Why Conversion from Hinduism to any other religion is highly discouraged – Part:2

This is Part: 2 of the article on Why conversion from Hinduism to other religions is highly discouraged.

In the part 1, some solid and important facts about the relevance of Hinduism has been discussed. Please read it first, before proceeding here.

In this part 2, some frequently asked questions from religion/ spiritual point of view are being answered.

Question 1: How about fake Gurus and God-men of dubious characters who seem to abound Hinduism?

Not every student studying in a class can get distinction. Not every religious aspirant has the qualities of mental purity, sacrifice, unselfishness, grittiness and adherence to austerities. It is always possible that there will be ‘drop-outs’ who, by virtue of their undigested spirituality may start their own spiritual show business and thrive by attracting seekers of dubious qualities.

Not just Hinduism, but every religion has dubious spiritual teachers who misguide people and thrive on a selfish agenda. In God’s scheme of things, it will always be there.

There will also be religious teachers at intermittent levels (Neither fake gurus not fully realized Gurus) who are earnest and sincere in their efforts, limited in their own grasp of religion but nevertheless contributing something for the religion meant for people at lower and middle levels of spiritual or religious progression. They are very much needed for any religion and their role is definitely as good as school and college teachers taking classes at various levels, with their own qualifications being enough to teach and guide pupils of appropriate grade.

Again the point to note is this: Amidst existence of fake Gurus and Gurus of various tiers, sects and subsects and schools of philosophies , it is in Hinduism that great realized saints have been evolving time and again to guide earnest seekers of spirituality with appropriate teachings suited best to the times they arrive at in the society. It is in Hinduism that one can see the constant evolution, adaptation and path correction so that true seekers are properly guided and the society at large is reshaped and guided in the right path for the wellbeing of the society and its cultural traditions.

Question 2:  If Great Hindu Masters accept all religions, then what is the problem in converting to any other religion?

If you go to your own town’s market to buy the things of your need and all essential items are very much available in your own market at affordable price, at good quality and without shortage, then what is really the need to go to next town’s market?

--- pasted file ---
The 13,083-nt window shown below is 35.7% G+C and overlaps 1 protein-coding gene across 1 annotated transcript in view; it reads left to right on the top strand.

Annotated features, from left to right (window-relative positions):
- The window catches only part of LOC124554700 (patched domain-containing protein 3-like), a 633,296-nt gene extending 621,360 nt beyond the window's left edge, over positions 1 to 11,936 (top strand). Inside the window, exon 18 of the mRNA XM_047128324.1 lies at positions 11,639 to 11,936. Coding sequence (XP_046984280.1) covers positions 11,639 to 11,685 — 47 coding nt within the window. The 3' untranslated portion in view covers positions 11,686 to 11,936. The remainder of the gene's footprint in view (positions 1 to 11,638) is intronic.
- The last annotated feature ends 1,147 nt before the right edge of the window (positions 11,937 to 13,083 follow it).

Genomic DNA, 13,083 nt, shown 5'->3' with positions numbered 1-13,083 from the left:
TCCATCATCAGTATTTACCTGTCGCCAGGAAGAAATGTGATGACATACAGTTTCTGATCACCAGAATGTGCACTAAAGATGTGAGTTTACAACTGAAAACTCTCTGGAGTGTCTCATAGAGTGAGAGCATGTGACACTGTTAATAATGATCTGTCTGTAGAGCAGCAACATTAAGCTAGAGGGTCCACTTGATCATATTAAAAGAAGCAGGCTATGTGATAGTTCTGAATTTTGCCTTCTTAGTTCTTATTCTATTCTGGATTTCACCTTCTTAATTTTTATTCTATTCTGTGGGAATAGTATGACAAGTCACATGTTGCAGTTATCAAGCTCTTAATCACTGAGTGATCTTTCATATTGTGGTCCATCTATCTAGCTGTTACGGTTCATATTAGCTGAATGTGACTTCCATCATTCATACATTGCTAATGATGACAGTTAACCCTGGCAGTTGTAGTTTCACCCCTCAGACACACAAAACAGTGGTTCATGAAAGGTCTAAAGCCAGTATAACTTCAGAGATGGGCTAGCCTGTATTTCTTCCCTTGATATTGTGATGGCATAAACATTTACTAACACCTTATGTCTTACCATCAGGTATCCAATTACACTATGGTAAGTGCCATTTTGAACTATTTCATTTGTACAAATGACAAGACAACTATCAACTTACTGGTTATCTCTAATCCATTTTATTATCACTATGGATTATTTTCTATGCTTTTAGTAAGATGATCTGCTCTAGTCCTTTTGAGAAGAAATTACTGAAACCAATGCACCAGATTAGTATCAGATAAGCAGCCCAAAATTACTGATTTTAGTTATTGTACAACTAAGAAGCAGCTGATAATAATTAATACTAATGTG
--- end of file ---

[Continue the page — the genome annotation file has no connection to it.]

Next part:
If someone thinks that something is amiss in his own market, it is not because it is true; it is because he has not looked around enough to see where it is available. Or it may be that he got hoodwinked by the false propaganda from a marketer from the next town who spreads lies and falsehood; it may be because the marketer from the next town offered him something out of selfish agenda to change his loyalty.

Now, coming to the stand of great spiritual masters of Hinduism accepting all religions, it is only due to their clear understanding of the all pervading nature of Godliness radiating from within themselves.  But virtually no spiritual master ever nodded in appreciation of any Hindu converting to any other religion.

Ramakrishna Paramahamsa is oft quoted for his statement “As many faiths; so many paths”.  He was a unique Hindu spiritual master who actually put into practice Christianity and Islam in his own life and within a short time realized the spiritual principle of these religions.  He in fact had a vision of Jesus Christ and saw Christ’s form merging into himself.

Michael Madhusudhan Datta was a famous Bengali poet who lived in Kolkotta during Sri Ramakrishna’s period. He was actually a Hindu, who had got converted to Christianity.  Once Sri Ramakrishna happened to meet Michael Madhusudhan along with some of his devotees. When someone questioned Michael as to why he had got converted to Christianity, Michael replied something like “It’s all for the sake of the stomach; what else?”

The moment Ramakrishna heard this, he left the spot, not willing to engage in any discussion with Michael, as desired by his devotees. Ramakrishna later said to his devotees: “I felt as though I was dumb folded;  Ah! What is there to talk with a person who simply forsakes his own religion and converts to another for the sake of filling his stomach! “